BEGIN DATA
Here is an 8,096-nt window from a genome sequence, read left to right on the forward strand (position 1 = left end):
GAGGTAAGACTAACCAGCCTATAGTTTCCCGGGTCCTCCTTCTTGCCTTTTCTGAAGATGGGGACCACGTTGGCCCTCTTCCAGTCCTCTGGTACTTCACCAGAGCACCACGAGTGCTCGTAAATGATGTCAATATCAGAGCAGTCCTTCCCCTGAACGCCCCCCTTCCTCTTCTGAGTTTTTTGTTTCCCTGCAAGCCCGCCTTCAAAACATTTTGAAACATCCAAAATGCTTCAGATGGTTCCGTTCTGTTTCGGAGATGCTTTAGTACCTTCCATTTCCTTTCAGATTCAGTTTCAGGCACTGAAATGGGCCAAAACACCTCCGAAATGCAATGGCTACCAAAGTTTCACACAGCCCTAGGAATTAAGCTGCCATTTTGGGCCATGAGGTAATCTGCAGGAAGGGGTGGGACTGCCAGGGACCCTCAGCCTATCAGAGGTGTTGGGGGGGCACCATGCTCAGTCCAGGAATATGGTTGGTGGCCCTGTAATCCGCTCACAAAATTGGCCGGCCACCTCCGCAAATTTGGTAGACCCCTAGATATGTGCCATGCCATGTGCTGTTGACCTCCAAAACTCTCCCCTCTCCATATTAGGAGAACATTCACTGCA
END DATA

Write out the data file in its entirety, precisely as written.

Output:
Here is an 8,096-nt window from a genome sequence, read left to right on the forward strand (position 1 = left end):
GAGGTAAGACTAACCAGCCTATAGTTTCCCGGGTCCTCCTTCTTGCCTTTTCTGAAGATGGGGACCACGTTGGCCCTCTTCCAGTCCTCTGGTACTTCACCAGAGCACCACGAGTGCTCGTAAATGATGTCAATATCAGAGCAGTCCTTCCCCTGAACGCCCCCCTTCCTCTTCTGAGTTTTTTGTTTCCCTGCAAGCCCGCCTTCAAAACATTTTGAAACATCCAAAATGCTTCAGATGGTTCCGTTCTGTTTCGGAGATGCTTTAGTACCTTCCATTTCCTTTCAGATTCAGTTTCAGGCACTGAAATGGGCCAAAACACCTCCGAAATGCAATGGCTACCAAAGTTTCACACAGCCCTAGGAATTAAGCTGCCATTTTGGGCCATGAGGTAATCTGCAGGAAGGGGTGGGACTGCCAGGGACCCTCAGCCTATCAGAGGTGTTGGGGGGGCACCATGCTCAGTCCAGGAATATGGTTGGTGGCCCTGTAATCCGCTCACAAAATTGGCCGGCCACCTCCGCAAATTTGGTAGACCCCTAGATATGTGCCATGCCATGTGCTGTTGACCTCCAAAACTCTCCCCTCTCCATATTAGGAGAACATTCACTGCA